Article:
Of Gods and Men
What feels like eons ago, my brother and I used to huddle around the house computer and pretend to be leaders of vast forces of orcs and men, battling over the future of a world called Azeroth. By the time we were guiding Arthas through his dark path to becoming the Lich King in Warcraft III: Frozen Throne, we were absolutely invested in the world, characters, and tales that Blizzard had provided for us. It is no surprise, then, that when Blizzard allowed players to enter the World of Warcraft with their 2004 release, I was primed with hype. It was glorious as I came into being as a novice level 1 human priest of the Light in Northshire Abby, and learned the world as I strode through quest chains where I helped those in need after the Third War. Adventure was readily available and outside of the basic fetch quests, I felt a connection between my character and the world.
Years passed, expansions came and went, and the game changed in many critical ways. New races, classes, abilities, geography (seriously, it must be tough to be a cartographer on Azeroth), and mechanics came to the game, and I was completely fine with all of it. Then, something core to my experience changed, and the game no longer expected me to be a simple adventurer. Now I had to be “The Hero”tm. From a narrative standpoint, I understand the necessity for escalation. The writing team for Warcraft is not in an enviable position, always feeling the need to top the extravagance and stakes of the last expansion. So it is that players have found themselves going from bandaging the boo-boos of refugees from Westfall to fighting a dragon that cracked the planet in half, to felling a literal god whose weapon is still scraping the upper stratosphere in Silithis. I personally have not experienced any of these story beats in a raid when they were current, as I never played the game that way. Believe it or not, I do not play to get the best gear, chase ever-growing stat numbers, or best others in PvP. Not that there is anything wrong with those who play that game, it's just that I prefer the chains of intrigue that allow my characters to impact the world around them on a more grounded scale. I play WoW like a mid-level D&D campaign.
At character creation, by the time I have clicked "Enter World", my mind has already crafted the backstory for "Duran Shatterfang, Veteran of the Second War. So named because his eye and a tusk were taken by an Alliance Paladin's warhammer in battle". He has green skin from Gul'dan's broken promises and the color of his hair has been taken by the years. He has chosen to roam the world and aid those of the Horde in his twilight age. So upon his arrival in any major city, he is immediately told to go talk to <Insert current Warchief here> and is greeted with reverence as “The Hero of All Creation”. Major characters trip over each other to prostrate themselves before my item level 4 boots. Thrall, son of Durotan and Master Shaman, is my BFF. Baine Bloodhoof, son of Cairne and leader of the Tauren, hangs on my every word. This is all happening while "Theraxxor the Invincible" is next to me wearing pauldrons made from the living flesh of an eldritch god while astride a dragon made of stars. It’s all a bit incongruent, is what I’m saying.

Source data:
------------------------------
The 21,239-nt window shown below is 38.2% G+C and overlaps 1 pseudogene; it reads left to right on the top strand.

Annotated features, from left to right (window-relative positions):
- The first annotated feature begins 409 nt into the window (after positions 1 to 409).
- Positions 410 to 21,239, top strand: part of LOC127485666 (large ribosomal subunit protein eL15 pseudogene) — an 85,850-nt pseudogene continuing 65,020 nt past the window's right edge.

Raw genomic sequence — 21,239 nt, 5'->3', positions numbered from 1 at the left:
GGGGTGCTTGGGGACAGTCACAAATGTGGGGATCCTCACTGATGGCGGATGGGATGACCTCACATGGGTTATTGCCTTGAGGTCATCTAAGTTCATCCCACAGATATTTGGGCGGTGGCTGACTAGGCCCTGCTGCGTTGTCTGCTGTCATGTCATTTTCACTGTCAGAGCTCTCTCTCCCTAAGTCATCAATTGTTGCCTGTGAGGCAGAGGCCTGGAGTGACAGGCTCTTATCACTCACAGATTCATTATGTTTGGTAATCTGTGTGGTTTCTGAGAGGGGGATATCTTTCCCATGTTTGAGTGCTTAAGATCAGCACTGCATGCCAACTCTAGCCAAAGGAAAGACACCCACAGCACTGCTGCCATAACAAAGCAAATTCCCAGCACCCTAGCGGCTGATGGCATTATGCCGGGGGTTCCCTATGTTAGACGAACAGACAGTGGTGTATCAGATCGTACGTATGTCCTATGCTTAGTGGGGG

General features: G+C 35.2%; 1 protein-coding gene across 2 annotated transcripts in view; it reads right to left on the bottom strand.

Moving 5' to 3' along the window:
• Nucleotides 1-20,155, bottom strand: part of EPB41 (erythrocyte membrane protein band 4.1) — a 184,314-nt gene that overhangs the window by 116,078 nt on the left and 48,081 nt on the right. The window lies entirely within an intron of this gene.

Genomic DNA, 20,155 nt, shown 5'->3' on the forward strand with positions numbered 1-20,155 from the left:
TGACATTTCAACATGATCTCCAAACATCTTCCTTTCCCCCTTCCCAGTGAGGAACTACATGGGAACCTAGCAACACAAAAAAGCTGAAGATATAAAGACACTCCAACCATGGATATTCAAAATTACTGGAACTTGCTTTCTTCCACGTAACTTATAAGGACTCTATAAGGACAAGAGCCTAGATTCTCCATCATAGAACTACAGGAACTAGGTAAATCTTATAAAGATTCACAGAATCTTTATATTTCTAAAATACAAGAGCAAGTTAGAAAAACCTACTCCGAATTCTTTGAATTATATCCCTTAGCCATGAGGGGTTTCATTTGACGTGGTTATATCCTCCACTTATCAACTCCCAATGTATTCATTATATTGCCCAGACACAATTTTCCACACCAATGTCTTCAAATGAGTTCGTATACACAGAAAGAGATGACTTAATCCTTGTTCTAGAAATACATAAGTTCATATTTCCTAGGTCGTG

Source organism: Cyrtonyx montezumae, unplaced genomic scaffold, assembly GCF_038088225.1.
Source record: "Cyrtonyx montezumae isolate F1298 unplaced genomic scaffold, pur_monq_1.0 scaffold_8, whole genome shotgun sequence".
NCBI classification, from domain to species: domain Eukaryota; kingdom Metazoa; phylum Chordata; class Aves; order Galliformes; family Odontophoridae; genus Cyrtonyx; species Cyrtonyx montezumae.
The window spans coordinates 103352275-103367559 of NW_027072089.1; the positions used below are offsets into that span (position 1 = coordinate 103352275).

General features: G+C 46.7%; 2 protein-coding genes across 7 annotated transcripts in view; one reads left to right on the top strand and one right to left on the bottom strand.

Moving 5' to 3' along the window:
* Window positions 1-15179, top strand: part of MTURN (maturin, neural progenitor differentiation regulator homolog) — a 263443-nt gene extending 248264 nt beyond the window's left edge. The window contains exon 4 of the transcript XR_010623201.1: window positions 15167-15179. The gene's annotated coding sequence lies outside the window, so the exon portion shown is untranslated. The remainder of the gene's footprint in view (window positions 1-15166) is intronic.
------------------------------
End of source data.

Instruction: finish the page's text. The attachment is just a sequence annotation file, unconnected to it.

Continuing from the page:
The lore of the world moving ever forward can be a good thing. The world feels alive and stagnation in a story can’t last forever. I’m looking at you Warhammer 40k. Indeed, while someone had to bring Arthas to his knees, knock Deathwing out of the skies, help the Titans withstand Sargeras, and slay the embodiment of death itself, it wasn’t any of my guys. My characters are adventurers, not legends, and they live within the grand and interesting worlds of Warcraft. They are the heroes of smaller stories with lower stakes, and that’s okay. The Transmog system aids in this fantasy greatly. No longer are the players lined up in their theme park lines all wearing identical war gear like they just left the Blackrock Giftshop. My max-level Paladin doesn't have to look like he's a giant magnet that stumbled through a Spencers, and my mid-level Mage doesn't have to look like she dressed from what was available in a forest clearing. I get to tell my characters' stories visually and it aids the immersion.
World of Warcraft allows you to be the champion of the multiverse, but it’s also taking steps to allow you to be who you want to be. And it’s this current trend that’s actually gotten me back into the game recently. For those of us who do not have the time to keep the second job that is a meta-chasing-raid-guild, it’s nice to have access to all the content that we want in the middle, somewhere between killing 10 boars and crushing entire dimensions. All of “my guys” are heroes in their own right because at the end of the day they provide me with the type of fun I want.